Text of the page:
Doubts remain over how much funding the World Anti-Doping Agency (WADA) will receive for the next four years after public authorities refused to sign-off the 2018-2021 budget.
WADA executive director Olivier Niggli told the Executive Committee meeting that to continue to deliver its recommendations, they would require a budgetary increase of eight, 15, 15 and five per cent for the period up to 2021.
But the Governments requested more time to discuss ways and means of accommodating the longer-term budgetary requirements.
WADA was already planning to turn to private funding to help it expand the scope of its work.
It was agreed that the WADA Executive Committee would put forward proposals of eight and five per cent to the next Foundation Board meeting in Seoul on November 16 and recommend the former figure.
WADA's stakeholders, meanwhile, have been asked to present a longer-term budget plan for the organisation's Executive Board meeting in May 2018.
The funding is needed, Niggli claimed, to continue WADA delivering some of its core activities.
These include compliance monitoring; intelligence and investigations, the whistleblower programme. anti-doping organisation capacity building, education/social science research; laboratory accreditation, scientific research and the anti-doping administration and management system, better known as ADAMS.
But WADA also wants to do additional research and add other activities and could target corporations, foundations and private donors to help raise more money.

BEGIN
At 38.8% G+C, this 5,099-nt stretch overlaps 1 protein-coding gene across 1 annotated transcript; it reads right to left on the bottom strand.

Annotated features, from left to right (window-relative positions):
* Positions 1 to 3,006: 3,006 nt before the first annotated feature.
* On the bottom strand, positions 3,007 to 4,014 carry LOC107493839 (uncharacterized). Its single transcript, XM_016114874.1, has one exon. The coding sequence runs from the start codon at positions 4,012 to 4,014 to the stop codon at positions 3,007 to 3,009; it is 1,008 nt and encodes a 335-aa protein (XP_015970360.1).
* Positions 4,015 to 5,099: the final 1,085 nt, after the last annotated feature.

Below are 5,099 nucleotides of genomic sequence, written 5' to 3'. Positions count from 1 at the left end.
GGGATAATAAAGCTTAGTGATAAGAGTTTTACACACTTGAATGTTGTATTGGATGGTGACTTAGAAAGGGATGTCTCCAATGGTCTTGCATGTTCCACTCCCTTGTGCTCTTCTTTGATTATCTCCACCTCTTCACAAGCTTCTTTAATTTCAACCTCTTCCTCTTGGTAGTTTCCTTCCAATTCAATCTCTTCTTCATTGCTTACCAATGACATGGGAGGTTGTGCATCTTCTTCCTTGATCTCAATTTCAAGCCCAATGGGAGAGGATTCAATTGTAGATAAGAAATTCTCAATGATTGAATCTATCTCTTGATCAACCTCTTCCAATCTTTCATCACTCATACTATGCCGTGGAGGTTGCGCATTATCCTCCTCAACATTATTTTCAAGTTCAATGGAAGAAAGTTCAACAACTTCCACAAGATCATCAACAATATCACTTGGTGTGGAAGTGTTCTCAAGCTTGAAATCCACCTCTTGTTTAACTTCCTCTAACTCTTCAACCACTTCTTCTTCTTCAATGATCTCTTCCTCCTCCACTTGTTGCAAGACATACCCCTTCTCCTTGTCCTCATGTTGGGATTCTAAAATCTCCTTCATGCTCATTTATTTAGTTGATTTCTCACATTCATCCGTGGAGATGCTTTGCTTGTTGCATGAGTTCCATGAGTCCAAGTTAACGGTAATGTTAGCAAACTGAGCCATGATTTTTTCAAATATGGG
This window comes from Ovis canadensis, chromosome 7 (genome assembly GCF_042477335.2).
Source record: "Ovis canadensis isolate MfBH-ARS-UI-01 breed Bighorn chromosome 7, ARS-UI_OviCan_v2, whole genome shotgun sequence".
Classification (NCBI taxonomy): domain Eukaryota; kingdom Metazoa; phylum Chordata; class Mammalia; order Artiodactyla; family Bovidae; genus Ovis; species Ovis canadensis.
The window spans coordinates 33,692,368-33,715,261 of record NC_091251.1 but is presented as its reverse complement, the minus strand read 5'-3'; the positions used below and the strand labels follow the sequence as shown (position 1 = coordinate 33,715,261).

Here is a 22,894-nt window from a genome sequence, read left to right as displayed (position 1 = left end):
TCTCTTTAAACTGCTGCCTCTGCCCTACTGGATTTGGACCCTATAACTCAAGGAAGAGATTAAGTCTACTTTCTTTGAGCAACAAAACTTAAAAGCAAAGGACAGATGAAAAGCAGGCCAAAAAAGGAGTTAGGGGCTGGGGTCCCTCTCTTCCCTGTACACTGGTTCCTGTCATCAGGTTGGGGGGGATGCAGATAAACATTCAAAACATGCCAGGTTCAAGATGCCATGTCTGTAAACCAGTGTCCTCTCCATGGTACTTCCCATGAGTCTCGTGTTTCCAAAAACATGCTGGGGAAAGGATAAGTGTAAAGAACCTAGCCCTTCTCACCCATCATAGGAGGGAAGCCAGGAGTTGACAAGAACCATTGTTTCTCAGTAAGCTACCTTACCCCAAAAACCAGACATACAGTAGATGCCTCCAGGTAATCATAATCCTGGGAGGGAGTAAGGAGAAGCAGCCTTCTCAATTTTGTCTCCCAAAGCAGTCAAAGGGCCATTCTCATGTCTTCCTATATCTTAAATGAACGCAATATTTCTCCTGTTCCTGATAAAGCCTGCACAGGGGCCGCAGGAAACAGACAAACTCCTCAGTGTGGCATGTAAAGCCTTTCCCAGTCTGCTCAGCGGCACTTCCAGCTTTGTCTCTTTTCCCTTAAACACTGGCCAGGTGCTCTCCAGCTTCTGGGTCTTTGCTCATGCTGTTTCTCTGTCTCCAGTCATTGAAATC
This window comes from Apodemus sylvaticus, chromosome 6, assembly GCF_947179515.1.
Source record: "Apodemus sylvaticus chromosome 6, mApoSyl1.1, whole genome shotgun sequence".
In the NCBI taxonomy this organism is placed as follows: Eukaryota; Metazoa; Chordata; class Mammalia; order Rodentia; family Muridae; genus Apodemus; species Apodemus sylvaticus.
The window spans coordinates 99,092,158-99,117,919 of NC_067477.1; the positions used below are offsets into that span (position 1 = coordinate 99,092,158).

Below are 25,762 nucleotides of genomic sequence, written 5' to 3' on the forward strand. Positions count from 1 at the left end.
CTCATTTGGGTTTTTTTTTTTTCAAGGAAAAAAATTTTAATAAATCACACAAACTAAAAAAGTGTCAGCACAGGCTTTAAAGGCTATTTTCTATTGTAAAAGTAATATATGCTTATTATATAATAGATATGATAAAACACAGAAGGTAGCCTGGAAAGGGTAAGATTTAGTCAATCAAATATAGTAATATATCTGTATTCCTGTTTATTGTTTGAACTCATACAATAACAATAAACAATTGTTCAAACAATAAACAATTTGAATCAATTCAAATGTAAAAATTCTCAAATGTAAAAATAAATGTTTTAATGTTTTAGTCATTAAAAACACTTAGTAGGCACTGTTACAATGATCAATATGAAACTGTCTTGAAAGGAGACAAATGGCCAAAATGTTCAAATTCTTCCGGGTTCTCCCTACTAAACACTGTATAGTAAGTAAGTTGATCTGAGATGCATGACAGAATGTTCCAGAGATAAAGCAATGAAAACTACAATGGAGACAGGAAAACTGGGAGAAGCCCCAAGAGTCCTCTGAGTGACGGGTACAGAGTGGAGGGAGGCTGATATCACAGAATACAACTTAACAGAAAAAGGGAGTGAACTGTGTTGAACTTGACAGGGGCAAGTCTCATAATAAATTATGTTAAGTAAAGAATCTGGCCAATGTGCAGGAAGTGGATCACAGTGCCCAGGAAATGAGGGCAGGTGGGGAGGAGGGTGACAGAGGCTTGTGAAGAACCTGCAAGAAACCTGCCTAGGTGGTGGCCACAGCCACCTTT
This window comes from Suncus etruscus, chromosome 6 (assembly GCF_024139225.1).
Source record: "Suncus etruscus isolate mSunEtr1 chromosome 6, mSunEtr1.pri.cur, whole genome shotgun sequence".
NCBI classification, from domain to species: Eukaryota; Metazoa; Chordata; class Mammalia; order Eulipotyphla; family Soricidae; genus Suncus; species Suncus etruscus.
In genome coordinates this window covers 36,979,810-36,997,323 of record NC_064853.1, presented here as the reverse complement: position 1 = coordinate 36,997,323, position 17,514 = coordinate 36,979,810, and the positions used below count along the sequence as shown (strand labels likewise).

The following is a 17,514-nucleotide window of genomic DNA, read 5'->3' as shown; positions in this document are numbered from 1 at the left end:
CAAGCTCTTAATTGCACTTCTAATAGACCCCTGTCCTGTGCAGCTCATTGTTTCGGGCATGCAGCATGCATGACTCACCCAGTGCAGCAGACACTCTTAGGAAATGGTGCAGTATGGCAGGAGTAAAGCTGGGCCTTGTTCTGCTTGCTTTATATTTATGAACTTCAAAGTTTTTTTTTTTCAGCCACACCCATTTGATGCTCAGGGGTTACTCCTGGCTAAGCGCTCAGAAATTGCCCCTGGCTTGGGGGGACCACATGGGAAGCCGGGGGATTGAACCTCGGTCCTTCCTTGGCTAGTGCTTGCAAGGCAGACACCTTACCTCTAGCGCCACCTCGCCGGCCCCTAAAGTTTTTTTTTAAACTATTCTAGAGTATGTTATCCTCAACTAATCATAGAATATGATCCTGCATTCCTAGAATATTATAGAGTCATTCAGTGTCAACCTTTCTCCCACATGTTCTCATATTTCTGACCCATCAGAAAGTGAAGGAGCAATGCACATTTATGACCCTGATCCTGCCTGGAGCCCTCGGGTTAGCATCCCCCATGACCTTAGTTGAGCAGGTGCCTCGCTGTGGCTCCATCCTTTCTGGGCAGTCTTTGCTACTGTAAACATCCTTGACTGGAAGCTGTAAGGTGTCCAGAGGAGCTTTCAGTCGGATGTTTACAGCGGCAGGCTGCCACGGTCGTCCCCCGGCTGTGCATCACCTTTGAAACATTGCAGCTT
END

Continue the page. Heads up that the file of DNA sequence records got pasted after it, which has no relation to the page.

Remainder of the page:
“For 17 years, WADA has led the charge against doping in sport in an ever changing and complex environment,” said Niggli.
"We are proud of what has been accomplished with limited resources but believe that much more can and must be done to ‘Change the Game’ and build confidence and trust in the anti-doping system.
"The additional funding that we aim to secure through our traditional funders and private sources will dramatically increase WADA’s scale, speed and reach in carrying out its core activities."
Management consultants Biopharma today made a presentation the WADA Executive Board about how they could find extra funding.
The company currently advise 19 of the top 20 global pharmaceutical and biotech companies, financial sponsors and other leading and innovative healthcare services including generic drug, medical technology, contract services, tools and diagnostics companies.
"Today the public authorities have not accepted the figure for the next four years, but it seems they have accepted the figure for 2018, after which they themselves will consider how additional finance can be raised from the public authorities, which will then be matched by the IOC (International Olympic Committee)," WADA President Sir Craig Reedie told insidethegames following today's meeting.
"The annual WADA finance figure over the past four years has been $30 million (£22.25 million/€25 million).
"The proposed new level for the next four years is $45 million (£33 million/€38 million) although it is expected that the increase for 2018 will be between five and eight per cent.
"One of the elements being taken into consideration in the revised WADA budgets is to revivify research.
"This is vital if we claim to be lively, intelligent and ahead of the cheats."